Movie Review for One Direction: This Is Us

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Director Morgan Spurlock has come a long way in reality-based programs. After taking on the fast-food industry in Super-Size Me, he has explored poverty, terrorism and produce placement with varying degrees of success. So, it’s intriguing to see the documentary filmmaker turn his attention to the celebrity of a boy band that has been in existence for three years.

One Direction: This Is Us covers the early years of the English-Irish boy band’s rise to fame, while intercutting concert footage of their Take Me Home world tour. The film’s first half-hour shows how all five members – Niall Horan, Zayn Malik, Liam Payne, Harry Styles and Louis Tomlinson – auditioned for the British talent show X-Factor, were formed into a group and gained a following. While they did came in third place, the group’s fan base encouraged X-Factor judge, Simon Cowell to sign them to a record deal. What they’ve done since is pretty well known.

Audiences who are expecting a meta-fictional comedy like The Beatles’ A Hard Day’s Night will be disappointed. Nor are there any revealing scenes of the band’s personal lives; for example, Styles’ much-publicized relationship with country singer, Taylor Swift, is never shown or addressed. The few emotional moments involve how One Direction’s fame has had an impact on their families, who are only able to see them in between concert tours and recording sessions. Styles’ mother and stepfather describe how their son left home at 16 and has never really returned.

The band members come off as likeable lads, but they fall into cliché roles not dissimilar to previous boy bands. As the fan-favourite “heartthrob” and lead singer, Styles can be funny and witty, but he shows an introspective side during a brief visit to his hometown.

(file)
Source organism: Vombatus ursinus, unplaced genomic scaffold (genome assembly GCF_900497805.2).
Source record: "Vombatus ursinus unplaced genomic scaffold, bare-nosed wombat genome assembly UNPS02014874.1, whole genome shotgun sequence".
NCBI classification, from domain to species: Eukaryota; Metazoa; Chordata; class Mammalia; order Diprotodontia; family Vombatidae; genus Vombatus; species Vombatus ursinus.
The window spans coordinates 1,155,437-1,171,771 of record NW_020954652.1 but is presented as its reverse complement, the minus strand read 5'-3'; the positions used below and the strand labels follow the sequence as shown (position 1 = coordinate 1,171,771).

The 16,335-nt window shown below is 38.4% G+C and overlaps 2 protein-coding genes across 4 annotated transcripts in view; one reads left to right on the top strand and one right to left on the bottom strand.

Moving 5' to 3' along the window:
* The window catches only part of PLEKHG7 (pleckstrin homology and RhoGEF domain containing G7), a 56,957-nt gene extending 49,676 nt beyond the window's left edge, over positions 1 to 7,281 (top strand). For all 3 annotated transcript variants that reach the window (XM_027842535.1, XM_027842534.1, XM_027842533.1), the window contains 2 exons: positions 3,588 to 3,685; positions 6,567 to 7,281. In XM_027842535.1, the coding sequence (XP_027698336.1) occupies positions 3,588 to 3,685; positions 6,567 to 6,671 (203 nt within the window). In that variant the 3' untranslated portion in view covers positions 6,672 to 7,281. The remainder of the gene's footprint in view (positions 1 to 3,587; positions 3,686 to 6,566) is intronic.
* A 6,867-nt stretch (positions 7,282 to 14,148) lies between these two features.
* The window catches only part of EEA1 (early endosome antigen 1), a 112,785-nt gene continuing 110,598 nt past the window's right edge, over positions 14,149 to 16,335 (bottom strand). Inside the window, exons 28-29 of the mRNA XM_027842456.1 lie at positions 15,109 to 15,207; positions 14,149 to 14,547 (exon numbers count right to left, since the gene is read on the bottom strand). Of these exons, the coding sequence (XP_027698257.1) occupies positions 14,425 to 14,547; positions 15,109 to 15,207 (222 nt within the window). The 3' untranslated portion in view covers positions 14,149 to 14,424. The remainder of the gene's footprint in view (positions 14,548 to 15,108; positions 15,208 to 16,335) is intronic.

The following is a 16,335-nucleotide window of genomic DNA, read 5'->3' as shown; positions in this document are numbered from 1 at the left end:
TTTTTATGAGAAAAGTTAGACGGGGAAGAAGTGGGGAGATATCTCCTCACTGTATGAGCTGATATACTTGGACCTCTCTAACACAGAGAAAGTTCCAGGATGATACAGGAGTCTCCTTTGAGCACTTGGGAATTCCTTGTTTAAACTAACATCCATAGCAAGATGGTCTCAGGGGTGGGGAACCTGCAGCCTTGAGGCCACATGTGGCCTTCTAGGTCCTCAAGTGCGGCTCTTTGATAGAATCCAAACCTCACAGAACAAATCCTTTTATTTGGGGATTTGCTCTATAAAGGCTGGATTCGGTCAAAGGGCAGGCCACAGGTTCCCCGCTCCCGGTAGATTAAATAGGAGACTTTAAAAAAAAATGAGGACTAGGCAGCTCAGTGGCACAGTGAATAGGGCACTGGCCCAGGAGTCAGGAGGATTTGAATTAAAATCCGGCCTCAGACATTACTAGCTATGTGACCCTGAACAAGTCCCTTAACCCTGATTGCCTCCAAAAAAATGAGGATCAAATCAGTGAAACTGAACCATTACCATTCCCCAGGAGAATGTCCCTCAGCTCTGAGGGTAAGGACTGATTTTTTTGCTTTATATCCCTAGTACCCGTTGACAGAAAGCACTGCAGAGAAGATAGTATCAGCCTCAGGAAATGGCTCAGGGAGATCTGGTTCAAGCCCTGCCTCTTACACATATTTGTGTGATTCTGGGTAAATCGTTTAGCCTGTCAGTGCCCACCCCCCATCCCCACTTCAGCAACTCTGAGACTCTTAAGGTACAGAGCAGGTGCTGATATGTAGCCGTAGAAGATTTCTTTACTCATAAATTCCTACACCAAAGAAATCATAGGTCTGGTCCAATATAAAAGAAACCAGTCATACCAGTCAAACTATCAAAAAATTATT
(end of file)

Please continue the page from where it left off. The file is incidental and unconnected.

Cool and collected, Liam Payne is grateful for the success he’s achieved in three years, but he’s aware that the band cannot go on forever. Quiet and soft-spoken, Malik admits to feeling lonely on the road for months, but he manages to return his mother’s support by buying her a house. Being the only Irish member, Horan is shy at times, but humbled by the overwhelming response from the fans. He also shows versatility on the guitar during rehearsals and performances. As the “quiet one,” Tomlinson is grateful to have gained four new best friends, but he rarely gets a chance to show what he brings to the group.

Despite being around for three years, the band describes how the act wouldn’t work without each member, but the film’s idea of their being the next Beatles comes off as pretentious. Their lack of choreography in their shows is also worth noting; several members jokingly admit they are “terrible” at dance routines.

Spurlock’s concert footage is beautifully shot and offers a glimpse of the spectacle of a One Direction concert. Several moments are shot in 3D and provide stunning visuals. The documentary also features interaction with several fans, most of whom are screaming teenage girls. Celebrities such as actor, Chris Rock and director Martin Scorsese make surprise cameo appearances – presumably having become fans via their children.

One Direction: This Is Us is a unique look at the life of the boy band, but it has little to offer in terms of anything revelatory.

Emily is in her fourth year of Political Science. She loves studying and academics which follows into her research work. She's a stern black coffee drinker and is a proud Acadienne. When she's not working or doing school work, you can find Emily listening to 70s music on vinyl and watching Parks and Recreation. If you ask her about parliamentary institutions, she won't stop talking.